This is not passive.

I am actively seeking help from a blended group of sources. I am meeting with a surgeon on Wednesday and I will have the tumors removed. I feel like this step is the equivalent of first putting out the house fire so you can understand underlying structural issues. The ‘fire’ must first be contained. But there is more. I do not want to rebuild the same structure. This is my opportunity for new architecture. I have several incredible healers in various modalities in my life who I am privileged not only to have in a professional role, but also in a deep-love space. From my Taoist yoga writer friend Cain Carroll, to my acupuncturist Traeger Stertzbach, to my massage therapist Carolina Morton, to my genius Jungian therapist Dalena Watson — I have help.

I am grateful to have access to top surgeons down in Phoenix. I am grateful to have a flexible job and loving friends and family and cats. I am grateful for health insurance. I am grateful for my panel of alternative healers and my background in psychology, grief theory, trauma and mythology and story.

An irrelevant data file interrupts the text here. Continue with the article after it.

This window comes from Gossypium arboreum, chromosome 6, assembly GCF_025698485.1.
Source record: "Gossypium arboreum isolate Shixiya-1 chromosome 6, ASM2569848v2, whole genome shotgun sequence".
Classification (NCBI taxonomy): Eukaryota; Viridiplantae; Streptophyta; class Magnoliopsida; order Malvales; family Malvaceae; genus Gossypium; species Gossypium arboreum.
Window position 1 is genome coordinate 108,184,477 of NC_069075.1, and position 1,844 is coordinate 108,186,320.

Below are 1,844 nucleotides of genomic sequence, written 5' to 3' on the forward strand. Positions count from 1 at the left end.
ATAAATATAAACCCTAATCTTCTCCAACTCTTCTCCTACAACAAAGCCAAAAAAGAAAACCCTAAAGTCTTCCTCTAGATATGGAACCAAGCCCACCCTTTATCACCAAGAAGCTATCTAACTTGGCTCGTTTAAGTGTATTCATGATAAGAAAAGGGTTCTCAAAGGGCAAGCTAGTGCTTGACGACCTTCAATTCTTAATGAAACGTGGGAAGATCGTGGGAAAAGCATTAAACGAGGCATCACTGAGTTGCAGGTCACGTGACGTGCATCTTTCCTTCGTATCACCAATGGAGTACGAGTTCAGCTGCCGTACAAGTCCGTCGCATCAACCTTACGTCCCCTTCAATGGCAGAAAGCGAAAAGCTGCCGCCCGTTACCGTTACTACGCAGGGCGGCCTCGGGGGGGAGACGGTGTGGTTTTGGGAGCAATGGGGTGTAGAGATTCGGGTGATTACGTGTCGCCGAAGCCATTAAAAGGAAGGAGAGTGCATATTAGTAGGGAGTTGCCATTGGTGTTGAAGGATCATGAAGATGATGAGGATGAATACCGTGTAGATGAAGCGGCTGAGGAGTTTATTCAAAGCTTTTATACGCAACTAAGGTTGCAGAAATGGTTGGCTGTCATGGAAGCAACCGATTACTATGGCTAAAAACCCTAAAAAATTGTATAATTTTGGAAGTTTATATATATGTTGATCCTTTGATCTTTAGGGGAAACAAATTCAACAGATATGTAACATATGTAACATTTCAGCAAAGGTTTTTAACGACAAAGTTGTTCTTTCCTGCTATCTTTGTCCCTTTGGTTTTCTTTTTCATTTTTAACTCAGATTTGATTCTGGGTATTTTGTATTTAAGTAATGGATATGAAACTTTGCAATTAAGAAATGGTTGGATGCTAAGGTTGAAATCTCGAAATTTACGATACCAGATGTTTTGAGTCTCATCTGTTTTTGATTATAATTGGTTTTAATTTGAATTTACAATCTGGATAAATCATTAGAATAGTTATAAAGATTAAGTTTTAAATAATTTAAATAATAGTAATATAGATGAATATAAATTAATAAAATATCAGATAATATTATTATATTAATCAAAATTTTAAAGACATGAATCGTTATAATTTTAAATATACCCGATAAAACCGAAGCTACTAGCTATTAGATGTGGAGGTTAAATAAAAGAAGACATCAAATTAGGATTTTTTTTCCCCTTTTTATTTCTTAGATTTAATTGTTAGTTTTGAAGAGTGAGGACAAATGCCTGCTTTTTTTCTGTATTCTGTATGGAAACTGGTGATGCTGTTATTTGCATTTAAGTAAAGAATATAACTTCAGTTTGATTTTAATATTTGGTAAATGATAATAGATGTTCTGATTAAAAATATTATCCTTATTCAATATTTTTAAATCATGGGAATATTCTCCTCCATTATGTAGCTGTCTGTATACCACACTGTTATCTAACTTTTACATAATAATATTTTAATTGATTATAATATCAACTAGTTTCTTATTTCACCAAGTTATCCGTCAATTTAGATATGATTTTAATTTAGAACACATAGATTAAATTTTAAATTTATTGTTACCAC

Everything I do in my life revolves around writing and teaching. I am at the threshold of the next door, and I will not look away.

“In the heart of the fire lies a hidden spring.”

Giun

feel free to share

#persist #sisu #cancergift

Stay Sane Inside Insanity

made w/Paper 53